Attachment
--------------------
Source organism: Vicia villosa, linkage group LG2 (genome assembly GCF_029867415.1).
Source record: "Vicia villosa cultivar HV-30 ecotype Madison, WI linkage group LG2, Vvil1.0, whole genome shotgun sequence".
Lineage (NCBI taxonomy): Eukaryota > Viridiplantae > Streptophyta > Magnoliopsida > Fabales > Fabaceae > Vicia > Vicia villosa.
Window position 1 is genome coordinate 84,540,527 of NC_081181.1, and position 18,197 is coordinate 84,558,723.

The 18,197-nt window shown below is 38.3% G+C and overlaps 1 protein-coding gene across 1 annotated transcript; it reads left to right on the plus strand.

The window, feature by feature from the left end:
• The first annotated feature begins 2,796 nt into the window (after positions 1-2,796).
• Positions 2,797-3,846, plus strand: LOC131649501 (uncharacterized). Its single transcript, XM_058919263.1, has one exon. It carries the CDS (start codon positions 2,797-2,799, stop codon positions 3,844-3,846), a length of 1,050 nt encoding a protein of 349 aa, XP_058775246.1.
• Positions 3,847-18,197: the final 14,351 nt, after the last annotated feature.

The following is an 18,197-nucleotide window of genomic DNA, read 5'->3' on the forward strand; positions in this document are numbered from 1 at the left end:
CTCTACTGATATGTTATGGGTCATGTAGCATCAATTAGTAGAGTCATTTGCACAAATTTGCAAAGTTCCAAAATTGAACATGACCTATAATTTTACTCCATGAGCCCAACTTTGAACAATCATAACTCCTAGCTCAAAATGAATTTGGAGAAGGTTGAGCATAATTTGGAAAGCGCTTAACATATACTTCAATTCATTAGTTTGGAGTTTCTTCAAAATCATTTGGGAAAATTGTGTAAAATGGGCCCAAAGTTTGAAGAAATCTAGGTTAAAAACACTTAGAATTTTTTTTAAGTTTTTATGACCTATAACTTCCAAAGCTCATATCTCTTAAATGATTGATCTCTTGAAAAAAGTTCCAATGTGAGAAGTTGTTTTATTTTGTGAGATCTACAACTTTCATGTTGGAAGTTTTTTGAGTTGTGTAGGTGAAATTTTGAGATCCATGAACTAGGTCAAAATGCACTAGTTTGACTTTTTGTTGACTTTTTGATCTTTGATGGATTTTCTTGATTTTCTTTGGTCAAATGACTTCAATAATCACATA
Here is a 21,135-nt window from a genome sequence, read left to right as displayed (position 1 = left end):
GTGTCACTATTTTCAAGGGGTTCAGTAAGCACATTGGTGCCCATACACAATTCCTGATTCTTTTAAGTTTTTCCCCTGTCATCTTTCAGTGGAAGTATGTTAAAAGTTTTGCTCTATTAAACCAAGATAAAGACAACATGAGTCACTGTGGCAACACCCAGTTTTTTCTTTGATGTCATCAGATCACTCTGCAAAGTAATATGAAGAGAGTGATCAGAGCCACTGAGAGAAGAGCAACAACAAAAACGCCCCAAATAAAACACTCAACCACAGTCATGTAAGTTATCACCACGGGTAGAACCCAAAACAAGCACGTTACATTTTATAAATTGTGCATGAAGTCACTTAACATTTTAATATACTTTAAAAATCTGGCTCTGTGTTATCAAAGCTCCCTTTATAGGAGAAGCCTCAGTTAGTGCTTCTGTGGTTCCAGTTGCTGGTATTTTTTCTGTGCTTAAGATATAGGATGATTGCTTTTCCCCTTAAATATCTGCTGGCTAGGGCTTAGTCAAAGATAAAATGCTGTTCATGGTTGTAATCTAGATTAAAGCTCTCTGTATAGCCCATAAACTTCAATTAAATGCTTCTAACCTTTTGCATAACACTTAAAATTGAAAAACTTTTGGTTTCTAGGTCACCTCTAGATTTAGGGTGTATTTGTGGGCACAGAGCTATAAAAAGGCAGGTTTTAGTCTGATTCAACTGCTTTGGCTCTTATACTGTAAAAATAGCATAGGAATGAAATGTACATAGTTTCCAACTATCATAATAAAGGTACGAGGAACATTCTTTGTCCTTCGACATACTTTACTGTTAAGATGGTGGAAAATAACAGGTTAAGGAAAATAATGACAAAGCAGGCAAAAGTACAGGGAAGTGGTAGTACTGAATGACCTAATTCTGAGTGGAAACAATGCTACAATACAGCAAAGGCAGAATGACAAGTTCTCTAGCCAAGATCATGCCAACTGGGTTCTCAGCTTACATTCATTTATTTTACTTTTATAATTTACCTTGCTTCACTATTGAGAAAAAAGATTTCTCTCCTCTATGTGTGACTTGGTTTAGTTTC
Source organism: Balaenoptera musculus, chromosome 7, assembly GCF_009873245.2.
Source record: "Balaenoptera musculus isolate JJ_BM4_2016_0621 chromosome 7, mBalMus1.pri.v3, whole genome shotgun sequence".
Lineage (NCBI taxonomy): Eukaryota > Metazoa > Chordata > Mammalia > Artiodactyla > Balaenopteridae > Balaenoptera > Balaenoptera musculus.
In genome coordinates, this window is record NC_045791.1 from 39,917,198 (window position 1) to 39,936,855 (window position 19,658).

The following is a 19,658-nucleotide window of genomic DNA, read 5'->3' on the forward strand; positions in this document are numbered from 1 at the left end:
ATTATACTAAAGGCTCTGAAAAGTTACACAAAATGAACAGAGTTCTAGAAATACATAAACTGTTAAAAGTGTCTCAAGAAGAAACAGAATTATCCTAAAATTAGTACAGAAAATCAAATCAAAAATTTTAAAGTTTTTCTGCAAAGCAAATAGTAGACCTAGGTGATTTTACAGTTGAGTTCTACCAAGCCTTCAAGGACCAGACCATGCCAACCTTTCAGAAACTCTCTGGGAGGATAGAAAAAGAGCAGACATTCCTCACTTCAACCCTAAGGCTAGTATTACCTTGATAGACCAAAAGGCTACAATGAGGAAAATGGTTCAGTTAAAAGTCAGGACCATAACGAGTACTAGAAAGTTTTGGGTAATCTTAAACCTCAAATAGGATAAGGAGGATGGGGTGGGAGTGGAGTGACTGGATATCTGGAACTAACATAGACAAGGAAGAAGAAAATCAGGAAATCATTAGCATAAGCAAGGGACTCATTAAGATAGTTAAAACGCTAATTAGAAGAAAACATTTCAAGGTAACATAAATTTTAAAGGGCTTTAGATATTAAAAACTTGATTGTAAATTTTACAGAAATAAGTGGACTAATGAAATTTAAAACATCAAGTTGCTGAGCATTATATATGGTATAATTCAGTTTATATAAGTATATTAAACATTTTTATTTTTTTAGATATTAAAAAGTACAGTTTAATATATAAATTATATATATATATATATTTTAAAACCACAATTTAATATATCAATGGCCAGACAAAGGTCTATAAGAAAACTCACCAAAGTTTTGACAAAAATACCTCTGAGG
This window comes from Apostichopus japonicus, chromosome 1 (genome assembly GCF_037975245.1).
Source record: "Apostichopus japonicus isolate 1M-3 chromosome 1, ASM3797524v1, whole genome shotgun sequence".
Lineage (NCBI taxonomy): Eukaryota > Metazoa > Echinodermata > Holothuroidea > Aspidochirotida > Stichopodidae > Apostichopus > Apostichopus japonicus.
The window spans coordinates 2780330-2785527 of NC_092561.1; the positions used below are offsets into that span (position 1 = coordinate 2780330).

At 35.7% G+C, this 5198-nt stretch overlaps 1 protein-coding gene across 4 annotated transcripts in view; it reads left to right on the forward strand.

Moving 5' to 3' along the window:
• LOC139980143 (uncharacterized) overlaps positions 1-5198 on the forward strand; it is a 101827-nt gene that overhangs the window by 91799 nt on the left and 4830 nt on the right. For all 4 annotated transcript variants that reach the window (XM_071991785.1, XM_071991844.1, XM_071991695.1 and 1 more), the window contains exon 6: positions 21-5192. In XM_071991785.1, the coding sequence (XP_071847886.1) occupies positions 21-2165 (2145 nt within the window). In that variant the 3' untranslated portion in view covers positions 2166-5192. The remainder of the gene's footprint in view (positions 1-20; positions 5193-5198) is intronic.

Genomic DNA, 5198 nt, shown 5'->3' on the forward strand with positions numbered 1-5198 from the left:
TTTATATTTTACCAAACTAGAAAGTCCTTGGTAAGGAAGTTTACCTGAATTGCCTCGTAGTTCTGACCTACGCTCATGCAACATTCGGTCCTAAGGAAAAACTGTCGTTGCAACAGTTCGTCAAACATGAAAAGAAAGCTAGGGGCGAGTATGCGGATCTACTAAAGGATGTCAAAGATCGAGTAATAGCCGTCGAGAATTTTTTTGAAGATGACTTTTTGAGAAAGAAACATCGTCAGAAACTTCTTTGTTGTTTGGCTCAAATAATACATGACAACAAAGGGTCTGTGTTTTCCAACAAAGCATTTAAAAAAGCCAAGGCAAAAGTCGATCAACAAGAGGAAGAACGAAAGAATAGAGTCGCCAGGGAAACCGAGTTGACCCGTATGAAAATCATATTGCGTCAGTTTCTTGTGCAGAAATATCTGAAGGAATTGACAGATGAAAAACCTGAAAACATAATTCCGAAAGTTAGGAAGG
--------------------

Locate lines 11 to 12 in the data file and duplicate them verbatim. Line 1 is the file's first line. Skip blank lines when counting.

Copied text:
CTCTACTGATATGTTATGGGTCATGTAGCATCAATTAGTAGAGTCATTTGCACAAATTTGCAAAGTTCCAAAATTGAACATGACCTATAATTTTACTCCATGAGCCCAACTTTGAACAATCATAACTCCTAGCTCAAAATGAATTTGGAGAAGGTTGAGCATAATTTGGAAAGCGCTTAACATATACTTCAATTCATTAGTTTGGAGTTTCTTCAAAATCATTTGGGAAAATTGTGTAAAATGGGCCCAAAGTTTGAAGAAATCTAGGTTAAAAACACTTAGAATTTTTTTTAAGTTTTTATGACCTATAACTTCCAAAGCTCATATCTCTTAAATGATTGATCTCTTGAAAAAAGTTCCAATGTGAGAAGTTGTTTTATTTTGTGAGATCTACAACTTTCATGTTGGAAGTTTTTTGAGTTGTGTAGGTGAAATTTTGAGATCCATGAACTAGGTCAAAATGCACTAGTTTGACTTTTTGTTGACTTTTTGATCTTTGATGGATTTTCTTGATTTTCTTTGGTCAAATGACTTCAATAATCACATA
Here is a 21,135-nt window from a genome sequence, read left to right as displayed (position 1 = left end):